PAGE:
From an editorial in The Capital Times (Madison):
The impossible happened this week — the U.S. Senate and House voted overwhelmingly to fully fund Amtrak for the next five years. There’s even some matching money to help states set up or expand rail service.
It’s amazing what four-buck-a-gallon gas will do.
Amtrak’s funding package even got the votes of some of its biggest critics, like Florida Republican Rep. John Mica, who admitted for the first time that Americans need some transportation choices.
“Nothing could be more fitting to bring before Congress today, on a day when gasoline has reached $4.05 a gallon across the United States on average,” he announced on the floor.
The two houses need to patch over some minor differences in the bills they passed, but Amtrak backers are confident that won’t be any trouble.
The biggest trouble, though, may still come from the White House. President Bush, who has attempted to dismantle the national rail system throughout his presidency, has pledged to veto the bill. Fortunately, both the House and Senate passed the funding by veto-proof margins. Unless Republicans switch because they don’t want to “embarrass” their president, Bush’s veto will be moot.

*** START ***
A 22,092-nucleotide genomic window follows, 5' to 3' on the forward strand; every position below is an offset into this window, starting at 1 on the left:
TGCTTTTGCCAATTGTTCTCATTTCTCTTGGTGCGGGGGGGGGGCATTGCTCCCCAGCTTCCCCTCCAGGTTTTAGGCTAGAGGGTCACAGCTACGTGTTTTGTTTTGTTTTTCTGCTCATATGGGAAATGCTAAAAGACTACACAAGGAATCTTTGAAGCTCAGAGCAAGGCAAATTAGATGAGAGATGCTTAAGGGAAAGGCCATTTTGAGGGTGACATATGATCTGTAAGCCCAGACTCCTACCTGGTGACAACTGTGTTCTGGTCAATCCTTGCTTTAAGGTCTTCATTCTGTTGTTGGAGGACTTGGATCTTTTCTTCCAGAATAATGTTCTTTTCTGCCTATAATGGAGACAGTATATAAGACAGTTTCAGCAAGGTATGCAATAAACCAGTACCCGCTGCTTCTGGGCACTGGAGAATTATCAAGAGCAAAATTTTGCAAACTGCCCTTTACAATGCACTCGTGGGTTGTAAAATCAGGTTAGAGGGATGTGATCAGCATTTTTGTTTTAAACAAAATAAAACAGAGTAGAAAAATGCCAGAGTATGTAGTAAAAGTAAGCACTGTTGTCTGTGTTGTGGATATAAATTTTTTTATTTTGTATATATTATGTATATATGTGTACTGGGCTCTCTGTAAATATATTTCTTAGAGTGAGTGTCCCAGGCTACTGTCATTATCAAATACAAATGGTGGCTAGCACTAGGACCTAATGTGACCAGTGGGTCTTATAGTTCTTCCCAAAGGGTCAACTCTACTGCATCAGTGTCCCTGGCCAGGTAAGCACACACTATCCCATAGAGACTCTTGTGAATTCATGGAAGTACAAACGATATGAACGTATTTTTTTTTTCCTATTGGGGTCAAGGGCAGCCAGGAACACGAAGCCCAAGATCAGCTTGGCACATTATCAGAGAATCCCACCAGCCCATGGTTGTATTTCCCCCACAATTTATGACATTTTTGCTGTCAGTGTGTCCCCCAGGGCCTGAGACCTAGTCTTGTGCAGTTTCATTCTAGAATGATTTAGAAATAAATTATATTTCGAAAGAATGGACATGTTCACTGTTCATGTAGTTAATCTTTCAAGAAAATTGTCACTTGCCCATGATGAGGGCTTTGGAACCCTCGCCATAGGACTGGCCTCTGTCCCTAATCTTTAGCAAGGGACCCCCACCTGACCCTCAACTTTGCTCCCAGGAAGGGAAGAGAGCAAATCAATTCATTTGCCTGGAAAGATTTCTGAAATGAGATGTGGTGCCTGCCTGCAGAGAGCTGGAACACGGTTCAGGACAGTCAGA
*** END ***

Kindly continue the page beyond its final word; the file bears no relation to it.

Frankly, the president should be embarrassed. His stand on public transportation has marginalized him on the issue. He continues to insist that Amtrak should be dismantled and pieces of it turned over to private companies to run short-line routes. That might work in highly urbanized areas, but without government subsidies the vast expanse of America would be left with no rail service of any kind.
But Bush has been far from alone. There has long been a mind-set against subsidizing rail transportation. Politicians from both sides of the aisle have never had trouble subsidizing the building of more and bigger highways and underwriting the cost of airports and sleek terminals, but when it came to rail, they sang a different tune.
Had we adequately funded Amtrak so that it could have improved trackage in congested areas and run more than one train a day between big cities like Chicago and Minneapolis, for example, the country would today have a reasonable alternative to $4gas and gridlocked and unreliable airports. We might even have had rail service to Madison. . . .